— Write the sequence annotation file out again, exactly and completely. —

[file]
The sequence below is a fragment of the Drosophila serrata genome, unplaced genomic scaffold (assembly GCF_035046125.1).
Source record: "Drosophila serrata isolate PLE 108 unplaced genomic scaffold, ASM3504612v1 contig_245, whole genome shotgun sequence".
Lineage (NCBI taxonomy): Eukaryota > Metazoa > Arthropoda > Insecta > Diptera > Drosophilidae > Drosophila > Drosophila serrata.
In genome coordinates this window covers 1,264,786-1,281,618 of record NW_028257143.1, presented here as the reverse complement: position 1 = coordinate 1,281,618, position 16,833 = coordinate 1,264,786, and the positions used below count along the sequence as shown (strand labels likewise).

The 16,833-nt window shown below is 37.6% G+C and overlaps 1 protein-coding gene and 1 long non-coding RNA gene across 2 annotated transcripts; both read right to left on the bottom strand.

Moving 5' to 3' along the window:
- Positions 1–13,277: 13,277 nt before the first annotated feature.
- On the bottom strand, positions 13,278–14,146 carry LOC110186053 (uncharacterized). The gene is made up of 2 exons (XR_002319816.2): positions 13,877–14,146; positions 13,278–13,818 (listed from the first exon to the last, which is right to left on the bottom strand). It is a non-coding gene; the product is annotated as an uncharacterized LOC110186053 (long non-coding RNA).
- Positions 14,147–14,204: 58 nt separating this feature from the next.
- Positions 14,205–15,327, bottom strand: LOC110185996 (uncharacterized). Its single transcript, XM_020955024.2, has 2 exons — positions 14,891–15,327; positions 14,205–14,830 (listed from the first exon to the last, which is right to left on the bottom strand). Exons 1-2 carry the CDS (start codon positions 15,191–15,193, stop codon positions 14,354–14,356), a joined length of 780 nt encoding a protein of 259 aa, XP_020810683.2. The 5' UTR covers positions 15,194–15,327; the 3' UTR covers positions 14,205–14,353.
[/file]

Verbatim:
The sequence below is a fragment of the Drosophila serrata genome, unplaced genomic scaffold (assembly GCF_035046125.1).
Source record: "Drosophila serrata isolate PLE 108 unplaced genomic scaffold, ASM3504612v1 contig_245, whole genome shotgun sequence".
Lineage (NCBI taxonomy): Eukaryota > Metazoa > Arthropoda > Insecta > Diptera > Drosophilidae > Drosophila > Drosophila serrata.
In genome coordinates this window covers 1,264,786-1,281,618 of record NW_028257143.1, presented here as the reverse complement: position 1 = coordinate 1,281,618, position 16,833 = coordinate 1,264,786, and the positions used below count along the sequence as shown (strand labels likewise).

The 16,833-nt window shown below is 37.6% G+C and overlaps 1 protein-coding gene and 1 long non-coding RNA gene across 2 annotated transcripts; both read right to left on the bottom strand.

Moving 5' to 3' along the window:
- Positions 1–13,277: 13,277 nt before the first annotated feature.
- On the bottom strand, positions 13,278–14,146 carry LOC110186053 (uncharacterized). The gene is made up of 2 exons (XR_002319816.2): positions 13,877–14,146; positions 13,278–13,818 (listed from the first exon to the last, which is right to left on the bottom strand). It is a non-coding gene; the product is annotated as an uncharacterized LOC110186053 (long non-coding RNA).
- Positions 14,147–14,204: 58 nt separating this feature from the next.
- Positions 14,205–15,327, bottom strand: LOC110185996 (uncharacterized). Its single transcript, XM_020955024.2, has 2 exons — positions 14,891–15,327; positions 14,205–14,830 (listed from the first exon to the last, which is right to left on the bottom strand). Exons 1-2 carry the CDS (start codon positions 15,191–15,193, stop codon positions 14,354–14,356), a joined length of 780 nt encoding a protein of 259 aa, XP_020810683.2. The 5' UTR covers positions 15,194–15,327; the 3' UTR covers positions 14,205–14,353.